On Oct. 9, 2023, CNN broadcast a video of its chief international correspondent, Clarissa Ward, and members of her team moving quickly along a roadside near the Israel-Gaza border. Moments later, the team was seen lying down on the ground during what was described as a "massive barrage of rockets."
An unidentified man with Ward's team then mentioned that the rockets were coming from Israel's Iron Dome. "That's the Iron Dome," he said, reassuring Ward and the crew of their safety.
This genuine video was aired on CNN's cable channel and was also reposted to its online accounts, including on YouTube.
However, after this video became available online, it was manipulated by a user who added an audio track of what sounded like someone pretending to be an acting coach and telling Ward and other members of her team what to do.
The clip with the added audio track of the purported acting coach was posted by an account named The Quartering.
"CNN Busted FAKING Attack In Israel For The Camera!," The Quartering posted on X.
The manipulated video was then reposted by other accounts and has since been viewed millions of times, with many users replying with words that showed they believed the audio was genuine.
Twitter owner Elon Musk even responded to one of the posts from The Quartering with a laughing with tears emoji.
In at least one subsequent repost of the video from The Quartering, the end of the clip read, "This is a meme. Recommended IQ 10 or higher."
The Quartering also posted as a reply on X, "Yes of course the voice over isn't real but the fake acting IS real."
A YouTube video posted by The Quartering also promoted the false claim that Ward and the other members of her team, who were all risking their lives to report from the warzone, were acting for the camera, apparently regardless of the fake audio that had been added. No credible evidence was provided to support the claim that they were acting. Still, users who commented under the YouTube video seemed to believe it anyway.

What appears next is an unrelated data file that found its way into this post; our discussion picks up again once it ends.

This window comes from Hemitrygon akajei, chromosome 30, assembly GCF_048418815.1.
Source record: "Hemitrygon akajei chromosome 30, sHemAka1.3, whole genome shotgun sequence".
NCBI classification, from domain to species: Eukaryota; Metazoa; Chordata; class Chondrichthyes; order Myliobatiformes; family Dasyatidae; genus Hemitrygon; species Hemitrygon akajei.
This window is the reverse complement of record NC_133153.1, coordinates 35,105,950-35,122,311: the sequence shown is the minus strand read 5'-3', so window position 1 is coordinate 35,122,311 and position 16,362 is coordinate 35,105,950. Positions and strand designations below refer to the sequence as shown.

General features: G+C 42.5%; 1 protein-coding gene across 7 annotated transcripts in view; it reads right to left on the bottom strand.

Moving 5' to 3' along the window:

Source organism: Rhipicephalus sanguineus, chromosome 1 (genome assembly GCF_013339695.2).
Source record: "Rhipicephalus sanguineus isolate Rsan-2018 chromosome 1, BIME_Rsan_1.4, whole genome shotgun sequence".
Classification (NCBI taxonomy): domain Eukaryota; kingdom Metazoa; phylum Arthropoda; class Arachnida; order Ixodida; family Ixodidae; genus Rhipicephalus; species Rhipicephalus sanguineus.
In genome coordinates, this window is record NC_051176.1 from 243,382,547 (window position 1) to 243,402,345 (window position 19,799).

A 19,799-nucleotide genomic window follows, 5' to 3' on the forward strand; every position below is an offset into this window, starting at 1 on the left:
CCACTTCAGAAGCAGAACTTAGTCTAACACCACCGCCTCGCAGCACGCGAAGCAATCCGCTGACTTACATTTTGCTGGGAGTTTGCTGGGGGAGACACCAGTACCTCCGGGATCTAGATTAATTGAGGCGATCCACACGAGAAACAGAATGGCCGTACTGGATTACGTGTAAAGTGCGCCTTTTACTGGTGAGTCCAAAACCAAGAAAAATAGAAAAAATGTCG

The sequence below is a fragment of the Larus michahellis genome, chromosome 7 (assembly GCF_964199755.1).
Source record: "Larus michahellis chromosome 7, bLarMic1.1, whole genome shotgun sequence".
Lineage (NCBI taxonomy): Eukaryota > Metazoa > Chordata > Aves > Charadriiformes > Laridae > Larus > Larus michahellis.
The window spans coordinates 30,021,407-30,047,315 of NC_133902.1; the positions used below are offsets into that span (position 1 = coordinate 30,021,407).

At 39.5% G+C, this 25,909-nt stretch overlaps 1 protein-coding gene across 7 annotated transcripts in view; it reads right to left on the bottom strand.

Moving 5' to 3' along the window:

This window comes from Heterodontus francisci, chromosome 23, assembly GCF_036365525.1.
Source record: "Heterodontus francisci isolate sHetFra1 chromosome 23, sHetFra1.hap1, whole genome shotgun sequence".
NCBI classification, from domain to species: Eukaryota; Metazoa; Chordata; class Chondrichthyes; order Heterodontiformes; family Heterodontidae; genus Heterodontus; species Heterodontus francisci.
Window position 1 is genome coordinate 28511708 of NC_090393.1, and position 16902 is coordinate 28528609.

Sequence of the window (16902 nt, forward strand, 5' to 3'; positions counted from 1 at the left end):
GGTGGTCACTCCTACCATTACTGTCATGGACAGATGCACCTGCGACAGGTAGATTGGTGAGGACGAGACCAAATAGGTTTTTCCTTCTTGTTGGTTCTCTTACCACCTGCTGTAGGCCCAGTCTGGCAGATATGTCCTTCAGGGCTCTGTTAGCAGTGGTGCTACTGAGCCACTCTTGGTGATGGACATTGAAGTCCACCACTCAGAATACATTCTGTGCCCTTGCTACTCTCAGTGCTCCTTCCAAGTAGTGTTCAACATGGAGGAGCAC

It's possible that these commenters were experiencing a form of what's known as online disinhibition effect – a state of acting out differently and more confident behind the screen of a device than someone would during an in-person interaction.
After all, Ward and her team believed they were possibly in real danger during the moments depicted in the video. Like the commenters, journalists are also real human beings with families and friends.
On the day after CNN posted the original video with Ward and her team ducking for cover, the publisher posted another video of Ward and the company's international diplomatic editor Nic Robertson, who were both reporting from the warzone.
In 2011, Robertson's wife, Margaret, wrote in regard to his travel that his younger daughter, Nicky, "sometimes puts a small toy in his knapsack, to keep him company on these long trips away from home." At the time, she added, "Older daughter Lowrie is more pragmatic now."
Another example of a reporter with a team who are all putting themselves in harm's way in the Israel-Hamas war is NBC News' chief foreign correspondent Richard Engel.
Like the videos with Ward and Robertson, a video from Oct. 9 featuring Engel and his team depicted a dangerous scene involving mortar fire.
Engel is also a parent who is spending time away from his family to risk his life reporting from a warzone. Engel and his wife, Mary Forrest, have one young son named Theo who was born in 2019. The Engels lost their eldest son Henry in August 2022. He died after battling a rare genetic neurological disorder called Rett syndrome.
Engel wrote, "To parents with typically developing children, a little 'Dada' may not seem like a big deal. But for me it was a validation, an acknowledgement that he’s in there, knows me, knows that his mother and I are forces for good in his life, and above all, that he loves us."